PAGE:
The third generation: Streamlining and new concepts
One of the most popular RPGs of the late 1980s was GURPS (1986), a universal role-playing game usable for any genre. The game is a modular, streamlined version of a simulationist game, with a simple rule core and a large number of optional rules for more detailed realism. Another innovation of GURPS is that characters are built by assigning character points to attributes, advantages, disadvantages and skills instead of random genernation. There are also no character classes. Other third-generation games that deserve mention are Shadowrun (1989), a cross between cyberpunk SF and EDO fantasy, and Ars Magica (1987), in which the players play wizards in Mythic Europe, a version of Medieval Europe where folk tales are true and magic works, characterized by an innovative magic system.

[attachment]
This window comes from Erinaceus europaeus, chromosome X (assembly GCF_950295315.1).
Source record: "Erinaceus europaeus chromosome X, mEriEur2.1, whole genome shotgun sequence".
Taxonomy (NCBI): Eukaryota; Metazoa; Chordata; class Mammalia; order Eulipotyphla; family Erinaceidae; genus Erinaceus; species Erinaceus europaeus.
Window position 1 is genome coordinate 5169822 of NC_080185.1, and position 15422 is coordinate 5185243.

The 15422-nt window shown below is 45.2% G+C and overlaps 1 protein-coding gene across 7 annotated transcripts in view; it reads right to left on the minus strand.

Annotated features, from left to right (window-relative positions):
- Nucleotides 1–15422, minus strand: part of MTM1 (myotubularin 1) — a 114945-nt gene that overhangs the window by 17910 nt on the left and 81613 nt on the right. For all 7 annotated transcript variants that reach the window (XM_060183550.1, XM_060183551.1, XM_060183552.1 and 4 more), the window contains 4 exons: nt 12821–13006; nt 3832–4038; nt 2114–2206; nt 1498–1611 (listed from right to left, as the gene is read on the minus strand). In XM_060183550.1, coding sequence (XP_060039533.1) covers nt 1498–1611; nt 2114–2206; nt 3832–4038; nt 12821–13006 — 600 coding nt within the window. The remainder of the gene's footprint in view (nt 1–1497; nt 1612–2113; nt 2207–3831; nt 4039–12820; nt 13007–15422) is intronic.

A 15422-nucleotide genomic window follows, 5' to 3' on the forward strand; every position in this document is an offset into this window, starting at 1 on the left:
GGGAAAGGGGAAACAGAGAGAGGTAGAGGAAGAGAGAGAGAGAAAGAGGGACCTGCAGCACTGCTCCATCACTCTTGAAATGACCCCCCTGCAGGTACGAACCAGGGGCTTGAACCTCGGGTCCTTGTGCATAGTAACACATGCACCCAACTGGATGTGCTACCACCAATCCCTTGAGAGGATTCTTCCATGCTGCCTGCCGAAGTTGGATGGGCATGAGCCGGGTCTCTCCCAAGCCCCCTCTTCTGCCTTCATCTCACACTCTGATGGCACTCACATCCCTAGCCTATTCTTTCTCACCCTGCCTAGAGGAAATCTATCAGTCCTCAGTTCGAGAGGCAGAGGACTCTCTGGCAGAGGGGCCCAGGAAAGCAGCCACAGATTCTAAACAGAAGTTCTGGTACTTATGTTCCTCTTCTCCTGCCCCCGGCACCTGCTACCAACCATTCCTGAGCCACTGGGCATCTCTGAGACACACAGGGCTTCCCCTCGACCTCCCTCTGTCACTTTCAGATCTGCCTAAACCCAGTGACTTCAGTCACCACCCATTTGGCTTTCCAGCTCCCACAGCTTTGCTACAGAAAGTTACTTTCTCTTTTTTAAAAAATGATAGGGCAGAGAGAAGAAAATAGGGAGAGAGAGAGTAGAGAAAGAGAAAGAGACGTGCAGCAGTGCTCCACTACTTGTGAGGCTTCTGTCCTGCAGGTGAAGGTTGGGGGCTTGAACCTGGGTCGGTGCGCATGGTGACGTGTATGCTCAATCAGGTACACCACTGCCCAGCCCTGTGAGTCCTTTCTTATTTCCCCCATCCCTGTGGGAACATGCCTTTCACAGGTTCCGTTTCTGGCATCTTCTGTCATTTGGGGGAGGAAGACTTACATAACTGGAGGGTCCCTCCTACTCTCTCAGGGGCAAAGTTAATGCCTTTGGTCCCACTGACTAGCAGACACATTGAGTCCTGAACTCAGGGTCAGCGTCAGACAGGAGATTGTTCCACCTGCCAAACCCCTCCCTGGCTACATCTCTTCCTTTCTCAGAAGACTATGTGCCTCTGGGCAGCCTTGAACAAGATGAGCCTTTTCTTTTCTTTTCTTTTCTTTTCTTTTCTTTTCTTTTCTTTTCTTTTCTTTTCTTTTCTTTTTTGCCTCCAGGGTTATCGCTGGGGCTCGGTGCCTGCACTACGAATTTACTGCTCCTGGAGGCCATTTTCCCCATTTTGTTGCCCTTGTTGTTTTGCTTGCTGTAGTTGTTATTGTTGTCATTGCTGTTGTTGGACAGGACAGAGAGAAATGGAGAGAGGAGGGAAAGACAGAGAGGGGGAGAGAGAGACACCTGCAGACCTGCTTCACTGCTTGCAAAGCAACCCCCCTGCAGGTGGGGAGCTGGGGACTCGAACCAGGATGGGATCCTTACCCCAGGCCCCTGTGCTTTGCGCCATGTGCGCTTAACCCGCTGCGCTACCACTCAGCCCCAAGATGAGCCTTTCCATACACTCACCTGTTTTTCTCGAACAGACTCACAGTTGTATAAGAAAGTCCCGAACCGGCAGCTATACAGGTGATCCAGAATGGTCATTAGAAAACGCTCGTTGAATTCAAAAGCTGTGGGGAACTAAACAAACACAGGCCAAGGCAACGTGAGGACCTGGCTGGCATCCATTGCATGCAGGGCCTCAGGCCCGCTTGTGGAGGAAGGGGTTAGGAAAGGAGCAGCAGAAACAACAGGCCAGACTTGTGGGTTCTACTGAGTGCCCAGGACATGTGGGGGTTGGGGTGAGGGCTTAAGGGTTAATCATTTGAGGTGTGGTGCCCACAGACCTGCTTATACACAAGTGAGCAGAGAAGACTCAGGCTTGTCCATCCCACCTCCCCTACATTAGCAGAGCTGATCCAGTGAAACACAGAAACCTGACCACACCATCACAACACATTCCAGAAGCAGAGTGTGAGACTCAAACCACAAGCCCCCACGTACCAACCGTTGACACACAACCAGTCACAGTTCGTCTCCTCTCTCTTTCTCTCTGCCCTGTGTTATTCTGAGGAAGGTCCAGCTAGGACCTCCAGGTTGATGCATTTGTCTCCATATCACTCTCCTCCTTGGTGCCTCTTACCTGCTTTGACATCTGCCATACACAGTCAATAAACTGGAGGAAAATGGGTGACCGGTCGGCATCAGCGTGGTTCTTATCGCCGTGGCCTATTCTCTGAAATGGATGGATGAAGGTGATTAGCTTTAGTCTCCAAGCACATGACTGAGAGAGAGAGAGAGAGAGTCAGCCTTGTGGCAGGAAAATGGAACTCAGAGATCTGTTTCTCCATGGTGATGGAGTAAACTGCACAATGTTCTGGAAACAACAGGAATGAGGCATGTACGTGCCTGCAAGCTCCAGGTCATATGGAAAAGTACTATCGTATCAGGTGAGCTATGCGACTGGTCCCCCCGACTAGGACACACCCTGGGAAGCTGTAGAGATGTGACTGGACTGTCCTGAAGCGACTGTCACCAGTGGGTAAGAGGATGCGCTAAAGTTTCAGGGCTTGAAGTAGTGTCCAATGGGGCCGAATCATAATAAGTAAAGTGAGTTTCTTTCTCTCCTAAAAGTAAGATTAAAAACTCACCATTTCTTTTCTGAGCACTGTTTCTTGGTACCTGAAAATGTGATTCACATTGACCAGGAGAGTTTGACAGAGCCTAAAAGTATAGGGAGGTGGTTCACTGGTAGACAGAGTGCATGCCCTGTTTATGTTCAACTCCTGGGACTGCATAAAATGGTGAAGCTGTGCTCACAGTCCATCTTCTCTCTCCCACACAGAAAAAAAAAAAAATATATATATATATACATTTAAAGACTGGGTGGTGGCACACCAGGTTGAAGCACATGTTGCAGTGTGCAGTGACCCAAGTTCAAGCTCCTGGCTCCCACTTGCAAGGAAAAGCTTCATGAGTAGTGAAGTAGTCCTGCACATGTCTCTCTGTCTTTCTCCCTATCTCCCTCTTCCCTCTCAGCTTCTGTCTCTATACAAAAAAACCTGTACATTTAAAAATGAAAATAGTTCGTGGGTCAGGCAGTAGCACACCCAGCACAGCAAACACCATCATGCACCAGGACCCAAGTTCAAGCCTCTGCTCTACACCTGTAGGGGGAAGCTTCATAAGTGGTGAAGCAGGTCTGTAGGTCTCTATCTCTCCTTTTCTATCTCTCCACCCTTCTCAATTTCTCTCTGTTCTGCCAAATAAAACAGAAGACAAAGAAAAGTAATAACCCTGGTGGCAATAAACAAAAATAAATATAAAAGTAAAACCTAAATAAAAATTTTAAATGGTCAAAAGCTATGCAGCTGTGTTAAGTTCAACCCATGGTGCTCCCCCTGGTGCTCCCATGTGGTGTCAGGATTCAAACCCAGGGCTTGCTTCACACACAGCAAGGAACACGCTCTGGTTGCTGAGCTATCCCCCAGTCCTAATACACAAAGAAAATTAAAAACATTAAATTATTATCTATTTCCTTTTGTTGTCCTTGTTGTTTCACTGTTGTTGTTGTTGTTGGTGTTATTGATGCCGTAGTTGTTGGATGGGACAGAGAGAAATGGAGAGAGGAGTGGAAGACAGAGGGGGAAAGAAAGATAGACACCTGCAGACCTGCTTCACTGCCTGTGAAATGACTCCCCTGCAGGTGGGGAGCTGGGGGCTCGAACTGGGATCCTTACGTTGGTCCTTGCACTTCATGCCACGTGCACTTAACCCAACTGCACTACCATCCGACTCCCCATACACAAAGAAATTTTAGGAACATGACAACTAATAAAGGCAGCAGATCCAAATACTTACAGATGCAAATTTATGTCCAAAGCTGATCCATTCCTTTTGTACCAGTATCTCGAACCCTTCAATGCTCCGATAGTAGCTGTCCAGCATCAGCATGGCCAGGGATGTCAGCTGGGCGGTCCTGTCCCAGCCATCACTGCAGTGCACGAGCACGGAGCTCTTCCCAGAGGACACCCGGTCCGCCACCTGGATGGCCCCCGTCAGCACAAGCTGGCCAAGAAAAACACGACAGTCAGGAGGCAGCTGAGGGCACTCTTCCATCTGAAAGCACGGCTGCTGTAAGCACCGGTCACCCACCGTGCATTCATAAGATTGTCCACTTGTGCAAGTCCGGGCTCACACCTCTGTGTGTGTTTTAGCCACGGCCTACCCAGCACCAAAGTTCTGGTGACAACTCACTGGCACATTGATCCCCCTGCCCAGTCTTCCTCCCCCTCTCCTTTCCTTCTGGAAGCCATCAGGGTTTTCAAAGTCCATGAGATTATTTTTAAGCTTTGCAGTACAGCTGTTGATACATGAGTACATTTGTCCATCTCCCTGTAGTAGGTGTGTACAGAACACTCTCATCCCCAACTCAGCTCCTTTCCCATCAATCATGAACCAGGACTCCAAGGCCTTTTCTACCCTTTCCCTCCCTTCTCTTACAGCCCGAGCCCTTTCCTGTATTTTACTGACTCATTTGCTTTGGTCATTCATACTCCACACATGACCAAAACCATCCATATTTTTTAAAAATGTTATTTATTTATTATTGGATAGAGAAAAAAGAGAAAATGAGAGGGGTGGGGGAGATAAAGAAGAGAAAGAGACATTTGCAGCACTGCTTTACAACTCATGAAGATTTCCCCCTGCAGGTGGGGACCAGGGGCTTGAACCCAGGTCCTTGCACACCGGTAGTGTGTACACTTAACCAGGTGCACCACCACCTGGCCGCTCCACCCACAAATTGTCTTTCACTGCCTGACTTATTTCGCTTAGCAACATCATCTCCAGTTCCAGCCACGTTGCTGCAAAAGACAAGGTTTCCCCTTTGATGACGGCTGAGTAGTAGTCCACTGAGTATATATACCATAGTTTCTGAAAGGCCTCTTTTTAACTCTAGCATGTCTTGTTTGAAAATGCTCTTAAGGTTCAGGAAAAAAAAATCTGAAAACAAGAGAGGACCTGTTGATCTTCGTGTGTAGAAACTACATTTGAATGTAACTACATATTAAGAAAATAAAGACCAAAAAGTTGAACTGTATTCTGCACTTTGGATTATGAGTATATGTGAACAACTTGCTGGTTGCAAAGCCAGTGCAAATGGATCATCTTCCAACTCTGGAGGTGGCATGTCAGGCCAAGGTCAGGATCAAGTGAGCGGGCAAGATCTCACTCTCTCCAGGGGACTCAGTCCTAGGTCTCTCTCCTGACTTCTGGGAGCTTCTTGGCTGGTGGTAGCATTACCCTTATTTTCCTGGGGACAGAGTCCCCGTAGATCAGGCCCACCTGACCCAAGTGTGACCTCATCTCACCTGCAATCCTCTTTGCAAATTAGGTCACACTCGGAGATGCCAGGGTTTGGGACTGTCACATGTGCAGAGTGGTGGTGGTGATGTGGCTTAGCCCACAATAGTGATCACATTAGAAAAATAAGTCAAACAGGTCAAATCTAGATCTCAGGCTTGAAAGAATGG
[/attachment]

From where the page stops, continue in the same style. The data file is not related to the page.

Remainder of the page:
The fourth generation: Narrativism
In 1991, White Wolf released Vampire: the Masquerade (V:tM), the first game of the World of Darkness series. The game, wherein the player characters are vampires, laid focus on narration and was branded a "storytelling game". V:tM became hugely popular, especially within the Gothic subculture which previously had not shown much affinity to role-playing games. Further World of Darkness games, in which the player characters are various other monstrous creatures and which used the same game mechanics, were published by White Wolf in the following years. Another remarkable game of this period is Amber (1991), a diceless role-playing game.